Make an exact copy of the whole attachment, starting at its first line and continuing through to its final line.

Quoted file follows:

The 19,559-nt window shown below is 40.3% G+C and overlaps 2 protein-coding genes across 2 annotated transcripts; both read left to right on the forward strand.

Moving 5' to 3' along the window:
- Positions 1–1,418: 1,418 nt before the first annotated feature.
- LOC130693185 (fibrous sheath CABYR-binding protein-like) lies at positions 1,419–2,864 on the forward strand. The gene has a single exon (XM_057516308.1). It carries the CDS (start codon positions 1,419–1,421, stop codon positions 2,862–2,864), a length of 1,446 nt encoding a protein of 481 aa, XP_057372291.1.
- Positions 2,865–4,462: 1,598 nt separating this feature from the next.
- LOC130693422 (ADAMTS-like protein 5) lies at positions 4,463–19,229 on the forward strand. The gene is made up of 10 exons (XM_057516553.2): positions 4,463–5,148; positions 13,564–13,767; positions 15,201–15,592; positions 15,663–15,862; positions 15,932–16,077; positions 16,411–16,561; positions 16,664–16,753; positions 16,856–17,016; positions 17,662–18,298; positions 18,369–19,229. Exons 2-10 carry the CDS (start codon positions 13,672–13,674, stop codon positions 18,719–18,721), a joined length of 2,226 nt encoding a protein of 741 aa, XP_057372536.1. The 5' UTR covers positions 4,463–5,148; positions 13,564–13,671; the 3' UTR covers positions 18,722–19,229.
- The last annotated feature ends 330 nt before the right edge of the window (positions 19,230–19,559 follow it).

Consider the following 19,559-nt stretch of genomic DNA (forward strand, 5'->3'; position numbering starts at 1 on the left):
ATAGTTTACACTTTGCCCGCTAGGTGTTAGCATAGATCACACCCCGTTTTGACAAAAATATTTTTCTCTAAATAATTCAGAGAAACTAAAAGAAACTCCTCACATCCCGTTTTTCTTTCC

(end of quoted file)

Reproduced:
The 19,559-nt window shown below is 40.3% G+C and overlaps 2 protein-coding genes across 2 annotated transcripts; both read left to right on the forward strand.

Moving 5' to 3' along the window:
- Positions 1–1,418: 1,418 nt before the first annotated feature.
- LOC130693185 (fibrous sheath CABYR-binding protein-like) lies at positions 1,419–2,864 on the forward strand. The gene has a single exon (XM_057516308.1). It carries the CDS (start codon positions 1,419–1,421, stop codon positions 2,862–2,864), a length of 1,446 nt encoding a protein of 481 aa, XP_057372291.1.
- Positions 2,865–4,462: 1,598 nt separating this feature from the next.
- LOC130693422 (ADAMTS-like protein 5) lies at positions 4,463–19,229 on the forward strand. The gene is made up of 10 exons (XM_057516553.2): positions 4,463–5,148; positions 13,564–13,767; positions 15,201–15,592; positions 15,663–15,862; positions 15,932–16,077; positions 16,411–16,561; positions 16,664–16,753; positions 16,856–17,016; positions 17,662–18,298; positions 18,369–19,229. Exons 2-10 carry the CDS (start codon positions 13,672–13,674, stop codon positions 18,719–18,721), a joined length of 2,226 nt encoding a protein of 741 aa, XP_057372536.1. The 5' UTR covers positions 4,463–5,148; positions 13,564–13,671; the 3' UTR covers positions 18,722–19,229.
- The last annotated feature ends 330 nt before the right edge of the window (positions 19,230–19,559 follow it).

Consider the following 19,559-nt stretch of genomic DNA (forward strand, 5'->3'; position numbering starts at 1 on the left):
ATAGTTTACACTTTGCCCGCTAGGTGTTAGCATAGATCACACCCCGTTTTGACAAAAATATTTTTCTCTAAATAATTCAGAGAAACTAAAAGAAACTCCTCACATCCCGTTTTTCTTTCC